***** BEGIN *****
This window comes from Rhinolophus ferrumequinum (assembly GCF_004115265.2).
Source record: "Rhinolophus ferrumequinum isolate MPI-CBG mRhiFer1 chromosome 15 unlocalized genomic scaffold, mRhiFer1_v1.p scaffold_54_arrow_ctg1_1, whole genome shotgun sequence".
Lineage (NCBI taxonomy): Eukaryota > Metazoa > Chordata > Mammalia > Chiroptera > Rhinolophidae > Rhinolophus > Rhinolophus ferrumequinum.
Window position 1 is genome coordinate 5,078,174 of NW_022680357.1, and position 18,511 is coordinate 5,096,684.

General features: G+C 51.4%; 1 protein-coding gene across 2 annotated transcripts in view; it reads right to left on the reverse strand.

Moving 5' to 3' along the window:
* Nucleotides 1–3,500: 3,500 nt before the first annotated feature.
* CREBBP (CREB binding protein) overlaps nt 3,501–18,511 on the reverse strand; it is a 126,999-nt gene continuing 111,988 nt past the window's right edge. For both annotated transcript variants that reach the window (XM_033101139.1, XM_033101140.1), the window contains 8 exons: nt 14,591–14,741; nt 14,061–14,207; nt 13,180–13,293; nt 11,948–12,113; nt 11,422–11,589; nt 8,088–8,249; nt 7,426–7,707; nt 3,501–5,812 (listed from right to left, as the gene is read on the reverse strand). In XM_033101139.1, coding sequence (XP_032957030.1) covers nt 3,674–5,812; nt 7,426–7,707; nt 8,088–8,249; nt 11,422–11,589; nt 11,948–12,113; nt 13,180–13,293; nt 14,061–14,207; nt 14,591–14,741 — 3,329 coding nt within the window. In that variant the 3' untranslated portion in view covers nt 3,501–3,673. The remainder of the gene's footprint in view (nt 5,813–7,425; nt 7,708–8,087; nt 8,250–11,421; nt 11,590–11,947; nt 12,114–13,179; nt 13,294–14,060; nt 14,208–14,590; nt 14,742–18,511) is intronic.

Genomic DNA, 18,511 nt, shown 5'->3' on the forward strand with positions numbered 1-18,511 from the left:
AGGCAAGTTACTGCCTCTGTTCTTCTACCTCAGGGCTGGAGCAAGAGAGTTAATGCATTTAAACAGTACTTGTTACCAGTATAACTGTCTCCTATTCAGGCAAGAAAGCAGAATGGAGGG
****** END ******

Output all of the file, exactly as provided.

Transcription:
This window comes from Rhinolophus ferrumequinum (assembly GCF_004115265.2).
Source record: "Rhinolophus ferrumequinum isolate MPI-CBG mRhiFer1 chromosome 15 unlocalized genomic scaffold, mRhiFer1_v1.p scaffold_54_arrow_ctg1_1, whole genome shotgun sequence".
Lineage (NCBI taxonomy): Eukaryota > Metazoa > Chordata > Mammalia > Chiroptera > Rhinolophidae > Rhinolophus > Rhinolophus ferrumequinum.
Window position 1 is genome coordinate 5,078,174 of NW_022680357.1, and position 18,511 is coordinate 5,096,684.

General features: G+C 51.4%; 1 protein-coding gene across 2 annotated transcripts in view; it reads right to left on the reverse strand.

Moving 5' to 3' along the window:
* Nucleotides 1–3,500: 3,500 nt before the first annotated feature.
* CREBBP (CREB binding protein) overlaps nt 3,501–18,511 on the reverse strand; it is a 126,999-nt gene continuing 111,988 nt past the window's right edge. For both annotated transcript variants that reach the window (XM_033101139.1, XM_033101140.1), the window contains 8 exons: nt 14,591–14,741; nt 14,061–14,207; nt 13,180–13,293; nt 11,948–12,113; nt 11,422–11,589; nt 8,088–8,249; nt 7,426–7,707; nt 3,501–5,812 (listed from right to left, as the gene is read on the reverse strand). In XM_033101139.1, coding sequence (XP_032957030.1) covers nt 3,674–5,812; nt 7,426–7,707; nt 8,088–8,249; nt 11,422–11,589; nt 11,948–12,113; nt 13,180–13,293; nt 14,061–14,207; nt 14,591–14,741 — 3,329 coding nt within the window. In that variant the 3' untranslated portion in view covers nt 3,501–3,673. The remainder of the gene's footprint in view (nt 5,813–7,425; nt 7,708–8,087; nt 8,250–11,421; nt 11,590–11,947; nt 12,114–13,179; nt 13,294–14,060; nt 14,208–14,590; nt 14,742–18,511) is intronic.

Genomic DNA, 18,511 nt, shown 5'->3' on the forward strand with positions numbered 1-18,511 from the left:
AGGCAAGTTACTGCCTCTGTTCTTCTACCTCAGGGCTGGAGCAAGAGAGTTAATGCATTTAAACAGTACTTGTTACCAGTATAACTGTCTCCTATTCAGGCAAGAAAGCAGAATGGAGGG